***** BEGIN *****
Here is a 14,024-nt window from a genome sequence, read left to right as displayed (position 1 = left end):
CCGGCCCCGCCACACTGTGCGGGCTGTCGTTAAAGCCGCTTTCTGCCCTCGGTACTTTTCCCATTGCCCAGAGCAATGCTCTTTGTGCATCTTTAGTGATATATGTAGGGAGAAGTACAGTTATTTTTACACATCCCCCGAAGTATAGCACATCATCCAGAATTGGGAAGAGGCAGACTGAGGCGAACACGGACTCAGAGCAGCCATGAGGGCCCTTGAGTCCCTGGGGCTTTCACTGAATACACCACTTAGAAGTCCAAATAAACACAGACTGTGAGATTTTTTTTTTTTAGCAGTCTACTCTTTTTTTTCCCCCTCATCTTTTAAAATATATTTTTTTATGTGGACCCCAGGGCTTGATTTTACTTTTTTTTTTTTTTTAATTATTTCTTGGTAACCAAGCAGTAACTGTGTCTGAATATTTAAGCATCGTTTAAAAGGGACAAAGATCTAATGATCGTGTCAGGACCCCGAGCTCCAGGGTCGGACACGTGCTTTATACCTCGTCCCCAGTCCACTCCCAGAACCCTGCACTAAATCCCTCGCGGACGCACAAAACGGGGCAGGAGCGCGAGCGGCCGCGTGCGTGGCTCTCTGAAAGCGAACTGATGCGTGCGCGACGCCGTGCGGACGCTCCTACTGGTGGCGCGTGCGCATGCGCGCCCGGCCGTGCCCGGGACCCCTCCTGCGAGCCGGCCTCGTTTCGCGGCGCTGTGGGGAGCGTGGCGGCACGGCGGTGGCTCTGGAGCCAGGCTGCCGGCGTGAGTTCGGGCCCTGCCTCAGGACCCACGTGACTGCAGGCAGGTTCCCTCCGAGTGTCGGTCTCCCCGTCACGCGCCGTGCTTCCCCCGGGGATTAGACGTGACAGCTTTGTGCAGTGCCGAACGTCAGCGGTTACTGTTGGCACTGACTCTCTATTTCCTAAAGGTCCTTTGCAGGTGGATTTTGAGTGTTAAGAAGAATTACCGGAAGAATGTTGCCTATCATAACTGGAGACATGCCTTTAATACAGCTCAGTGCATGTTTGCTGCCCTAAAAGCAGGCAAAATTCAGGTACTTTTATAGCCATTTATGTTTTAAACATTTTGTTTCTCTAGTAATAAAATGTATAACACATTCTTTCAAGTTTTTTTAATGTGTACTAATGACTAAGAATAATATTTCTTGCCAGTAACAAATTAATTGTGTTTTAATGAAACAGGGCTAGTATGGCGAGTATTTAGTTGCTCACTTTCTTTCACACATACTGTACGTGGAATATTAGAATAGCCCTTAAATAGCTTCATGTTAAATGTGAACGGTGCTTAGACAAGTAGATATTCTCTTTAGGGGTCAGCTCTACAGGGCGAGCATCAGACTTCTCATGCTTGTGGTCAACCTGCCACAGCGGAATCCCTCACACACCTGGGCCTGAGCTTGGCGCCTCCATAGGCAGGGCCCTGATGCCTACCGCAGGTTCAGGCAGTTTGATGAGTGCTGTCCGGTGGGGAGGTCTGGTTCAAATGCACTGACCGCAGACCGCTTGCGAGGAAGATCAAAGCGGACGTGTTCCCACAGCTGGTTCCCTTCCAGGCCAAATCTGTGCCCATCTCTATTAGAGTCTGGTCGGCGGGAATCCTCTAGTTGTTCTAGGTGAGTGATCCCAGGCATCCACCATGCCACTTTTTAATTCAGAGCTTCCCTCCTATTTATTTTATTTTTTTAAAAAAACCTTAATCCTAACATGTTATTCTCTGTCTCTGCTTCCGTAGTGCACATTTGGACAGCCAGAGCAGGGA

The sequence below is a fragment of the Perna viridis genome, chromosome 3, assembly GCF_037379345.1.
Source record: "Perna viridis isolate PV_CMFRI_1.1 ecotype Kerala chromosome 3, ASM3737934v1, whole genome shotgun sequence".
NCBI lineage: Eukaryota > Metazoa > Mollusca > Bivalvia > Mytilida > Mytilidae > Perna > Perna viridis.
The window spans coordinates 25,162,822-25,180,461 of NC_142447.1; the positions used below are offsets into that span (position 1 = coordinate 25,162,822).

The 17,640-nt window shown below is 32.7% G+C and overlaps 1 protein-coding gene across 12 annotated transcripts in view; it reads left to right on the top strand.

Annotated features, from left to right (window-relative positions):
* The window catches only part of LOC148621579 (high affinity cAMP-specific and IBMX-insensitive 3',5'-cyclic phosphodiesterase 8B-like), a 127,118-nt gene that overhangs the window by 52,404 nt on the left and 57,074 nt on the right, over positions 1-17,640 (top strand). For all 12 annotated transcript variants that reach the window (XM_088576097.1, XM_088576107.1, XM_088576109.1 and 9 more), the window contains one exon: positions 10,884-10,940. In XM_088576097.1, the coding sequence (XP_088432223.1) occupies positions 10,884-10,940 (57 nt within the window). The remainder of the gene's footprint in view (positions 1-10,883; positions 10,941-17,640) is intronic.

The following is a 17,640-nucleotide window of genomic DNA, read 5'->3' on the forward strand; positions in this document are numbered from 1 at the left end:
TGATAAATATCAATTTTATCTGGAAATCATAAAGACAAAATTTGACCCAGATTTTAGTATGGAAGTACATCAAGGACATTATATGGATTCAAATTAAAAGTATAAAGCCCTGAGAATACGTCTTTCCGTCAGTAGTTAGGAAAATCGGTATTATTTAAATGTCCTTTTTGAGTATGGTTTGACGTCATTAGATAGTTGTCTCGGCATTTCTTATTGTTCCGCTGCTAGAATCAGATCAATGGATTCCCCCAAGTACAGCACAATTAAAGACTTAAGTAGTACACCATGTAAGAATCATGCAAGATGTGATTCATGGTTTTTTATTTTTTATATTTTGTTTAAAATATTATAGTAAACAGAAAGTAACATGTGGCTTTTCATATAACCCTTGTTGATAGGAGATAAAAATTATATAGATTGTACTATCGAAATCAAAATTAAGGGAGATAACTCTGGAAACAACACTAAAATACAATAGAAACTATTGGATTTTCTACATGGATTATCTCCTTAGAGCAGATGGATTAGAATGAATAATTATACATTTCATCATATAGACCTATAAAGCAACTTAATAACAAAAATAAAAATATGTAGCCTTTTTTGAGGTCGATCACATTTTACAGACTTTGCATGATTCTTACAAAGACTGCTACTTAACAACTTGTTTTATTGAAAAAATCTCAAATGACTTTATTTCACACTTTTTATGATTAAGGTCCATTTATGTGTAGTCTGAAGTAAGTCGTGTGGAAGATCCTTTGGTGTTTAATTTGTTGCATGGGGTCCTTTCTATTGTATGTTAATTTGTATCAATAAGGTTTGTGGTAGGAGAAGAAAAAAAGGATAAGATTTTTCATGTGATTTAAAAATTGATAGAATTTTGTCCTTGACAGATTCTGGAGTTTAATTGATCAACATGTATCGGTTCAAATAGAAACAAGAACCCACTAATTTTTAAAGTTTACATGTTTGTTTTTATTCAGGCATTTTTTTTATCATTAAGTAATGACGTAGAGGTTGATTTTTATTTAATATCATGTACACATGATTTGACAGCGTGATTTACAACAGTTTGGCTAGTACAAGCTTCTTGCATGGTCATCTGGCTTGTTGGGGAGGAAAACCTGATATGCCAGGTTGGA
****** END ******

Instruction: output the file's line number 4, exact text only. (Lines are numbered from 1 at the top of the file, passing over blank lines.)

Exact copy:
Source record: "Perna viridis isolate PV_CMFRI_1.1 ecotype Kerala chromosome 3, ASM3737934v1, whole genome shotgun sequence".